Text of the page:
Mayor Adrian Perkins announced his intentions for the city to back a multiuse facility featuring pro baseball, concerts and other entertainment events. The new ballpark will also be located in the State Fair Grounds, which also hosts Independence Stadium. In the past Fair Grounds Field hosted Texas League and independent-baseball teams, as well as a slew of college-baseball tournaments and other college matches. However, given the amount of damage caused to the ballpark over the years, the city has been attempting to tear it down, a move slowed by lawsuits.
“Today our economy is growing much faster,” said Perkins in a press conference announcing the new facility. “A lot of our citizens have to go to Dallas for entertainment, we want to be able to park those dollars right here at home.”
REV Entertainment is the events firm headed by the Texas Rangers’ Neil Leibman and Sean Decker. Leibman serves as President of Business Operations and Chief Operating Officer, while Decker serves as Texas Rangers Executive Vice President, Sports and Entertainment. Leibman also is Managing Partner of Top Tier Sports, which has an ownership stake in the Cleburne Railroaders (American Association).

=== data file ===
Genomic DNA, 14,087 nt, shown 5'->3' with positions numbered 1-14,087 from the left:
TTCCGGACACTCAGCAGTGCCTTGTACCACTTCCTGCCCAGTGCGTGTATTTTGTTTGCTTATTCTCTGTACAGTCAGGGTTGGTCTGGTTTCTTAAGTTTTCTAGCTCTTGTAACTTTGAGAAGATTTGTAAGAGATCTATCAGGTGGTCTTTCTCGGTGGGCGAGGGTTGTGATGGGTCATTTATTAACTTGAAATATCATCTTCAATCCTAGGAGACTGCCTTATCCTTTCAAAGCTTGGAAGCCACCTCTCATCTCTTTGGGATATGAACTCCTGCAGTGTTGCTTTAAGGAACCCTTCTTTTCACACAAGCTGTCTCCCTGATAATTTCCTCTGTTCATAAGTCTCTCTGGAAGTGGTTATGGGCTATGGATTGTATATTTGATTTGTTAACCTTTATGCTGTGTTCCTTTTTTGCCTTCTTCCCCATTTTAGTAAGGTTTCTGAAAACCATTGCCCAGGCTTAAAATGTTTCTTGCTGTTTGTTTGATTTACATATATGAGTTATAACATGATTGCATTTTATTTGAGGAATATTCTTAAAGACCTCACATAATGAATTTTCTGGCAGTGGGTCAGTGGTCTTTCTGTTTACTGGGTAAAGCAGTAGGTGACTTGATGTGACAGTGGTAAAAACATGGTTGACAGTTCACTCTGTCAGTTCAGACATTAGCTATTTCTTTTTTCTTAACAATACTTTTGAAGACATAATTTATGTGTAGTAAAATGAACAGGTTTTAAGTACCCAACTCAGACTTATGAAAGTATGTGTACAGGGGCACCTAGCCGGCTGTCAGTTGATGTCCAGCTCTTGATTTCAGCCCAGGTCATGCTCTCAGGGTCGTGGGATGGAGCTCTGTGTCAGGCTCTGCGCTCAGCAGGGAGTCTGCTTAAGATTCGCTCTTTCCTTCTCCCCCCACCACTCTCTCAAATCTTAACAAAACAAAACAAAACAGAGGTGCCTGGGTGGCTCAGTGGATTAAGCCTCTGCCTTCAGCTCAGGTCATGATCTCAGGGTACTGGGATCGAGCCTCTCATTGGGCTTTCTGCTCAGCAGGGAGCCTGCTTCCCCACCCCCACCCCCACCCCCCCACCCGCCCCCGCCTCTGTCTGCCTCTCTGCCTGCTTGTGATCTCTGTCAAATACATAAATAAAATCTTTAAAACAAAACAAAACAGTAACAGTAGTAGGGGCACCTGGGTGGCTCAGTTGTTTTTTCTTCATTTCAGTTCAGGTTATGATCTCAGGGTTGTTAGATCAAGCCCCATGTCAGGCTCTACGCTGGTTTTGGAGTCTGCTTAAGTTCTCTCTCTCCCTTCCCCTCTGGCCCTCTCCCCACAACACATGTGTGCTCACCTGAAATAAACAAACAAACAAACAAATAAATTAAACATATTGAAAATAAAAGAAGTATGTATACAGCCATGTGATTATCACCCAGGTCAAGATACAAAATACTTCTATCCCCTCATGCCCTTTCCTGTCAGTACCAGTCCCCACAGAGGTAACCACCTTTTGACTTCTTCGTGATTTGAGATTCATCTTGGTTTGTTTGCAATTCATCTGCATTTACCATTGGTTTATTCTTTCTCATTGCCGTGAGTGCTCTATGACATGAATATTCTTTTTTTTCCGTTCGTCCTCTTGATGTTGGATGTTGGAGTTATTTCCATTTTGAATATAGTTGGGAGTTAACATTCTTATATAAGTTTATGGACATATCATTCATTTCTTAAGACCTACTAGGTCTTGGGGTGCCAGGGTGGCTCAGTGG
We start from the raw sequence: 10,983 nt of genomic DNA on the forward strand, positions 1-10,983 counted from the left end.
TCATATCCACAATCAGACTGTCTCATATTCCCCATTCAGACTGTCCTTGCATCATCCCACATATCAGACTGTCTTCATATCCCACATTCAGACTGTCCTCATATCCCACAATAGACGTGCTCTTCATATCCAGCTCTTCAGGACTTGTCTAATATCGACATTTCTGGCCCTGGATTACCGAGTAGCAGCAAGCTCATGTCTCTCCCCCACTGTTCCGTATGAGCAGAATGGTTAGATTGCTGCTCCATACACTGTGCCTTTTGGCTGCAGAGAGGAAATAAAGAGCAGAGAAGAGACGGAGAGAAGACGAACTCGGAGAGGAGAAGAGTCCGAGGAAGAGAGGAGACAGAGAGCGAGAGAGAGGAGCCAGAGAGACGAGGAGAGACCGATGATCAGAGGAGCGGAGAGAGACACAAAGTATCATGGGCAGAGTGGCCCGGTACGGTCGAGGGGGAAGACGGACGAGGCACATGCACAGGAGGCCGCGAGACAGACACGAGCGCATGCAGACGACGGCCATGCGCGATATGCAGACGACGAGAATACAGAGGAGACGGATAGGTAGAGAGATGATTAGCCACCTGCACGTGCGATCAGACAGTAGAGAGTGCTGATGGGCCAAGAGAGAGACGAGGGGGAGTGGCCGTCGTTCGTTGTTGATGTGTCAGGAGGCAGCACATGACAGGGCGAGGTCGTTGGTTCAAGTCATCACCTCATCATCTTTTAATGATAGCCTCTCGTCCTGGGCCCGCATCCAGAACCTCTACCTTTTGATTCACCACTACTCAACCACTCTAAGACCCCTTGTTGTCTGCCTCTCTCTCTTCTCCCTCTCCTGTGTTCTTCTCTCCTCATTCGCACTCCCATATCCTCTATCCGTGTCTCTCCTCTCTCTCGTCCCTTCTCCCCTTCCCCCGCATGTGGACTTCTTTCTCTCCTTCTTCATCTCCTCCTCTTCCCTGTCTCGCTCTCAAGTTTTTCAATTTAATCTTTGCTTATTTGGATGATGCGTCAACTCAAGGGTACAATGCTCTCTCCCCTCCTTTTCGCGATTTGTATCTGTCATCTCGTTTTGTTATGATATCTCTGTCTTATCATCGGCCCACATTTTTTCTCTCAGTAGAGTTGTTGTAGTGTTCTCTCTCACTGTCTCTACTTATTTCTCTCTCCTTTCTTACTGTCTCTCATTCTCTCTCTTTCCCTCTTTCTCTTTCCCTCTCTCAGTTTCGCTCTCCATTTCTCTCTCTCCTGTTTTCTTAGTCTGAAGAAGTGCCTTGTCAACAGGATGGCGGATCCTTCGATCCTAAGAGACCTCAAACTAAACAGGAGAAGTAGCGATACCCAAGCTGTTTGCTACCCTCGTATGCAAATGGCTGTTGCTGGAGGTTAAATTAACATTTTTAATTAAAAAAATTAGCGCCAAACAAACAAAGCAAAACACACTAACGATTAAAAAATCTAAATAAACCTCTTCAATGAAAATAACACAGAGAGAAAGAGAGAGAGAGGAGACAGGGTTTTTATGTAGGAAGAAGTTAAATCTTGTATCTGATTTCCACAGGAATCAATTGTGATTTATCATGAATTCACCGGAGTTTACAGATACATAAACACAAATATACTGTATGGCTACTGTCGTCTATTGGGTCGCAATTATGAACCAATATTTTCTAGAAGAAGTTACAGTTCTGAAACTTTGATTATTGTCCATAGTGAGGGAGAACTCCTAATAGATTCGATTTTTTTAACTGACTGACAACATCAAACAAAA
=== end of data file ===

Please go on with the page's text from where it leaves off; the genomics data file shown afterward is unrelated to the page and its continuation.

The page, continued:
There are many details to be worked out: the destination league (which may not be hard to deduce), the ballpark budget and financing, and timing. In addition, the current mayoral race may be a complicating factor, with Tom Arceneaux and Greg Tarver involved in a runoff scheduled for December 10. Neither candidate has endorsed any ballpark plan—but neither has come out in opposition, either. It sounds like support will depend on what is actually proposed by REV Entertainment:
Arceneaux, the Republican candidate for mayor, said of Decker’s plan, “It’s an interesting concept from a legitimate company that needs further discussion.”
But Arceneaux says he’s hesitant to commit the city to a bond project to pay for it.
Tarver, a Democrat, characterized it as an introductory meeting.
“I don’t have any feelings one way or the other about it yet. But this city doesn’t have $70 million to build it.”
Shreveport is the fourth-largest MSA in Louisiana; the top three—New Orleans, Baton Rouge and Lafayette—lack professional baseball as well.
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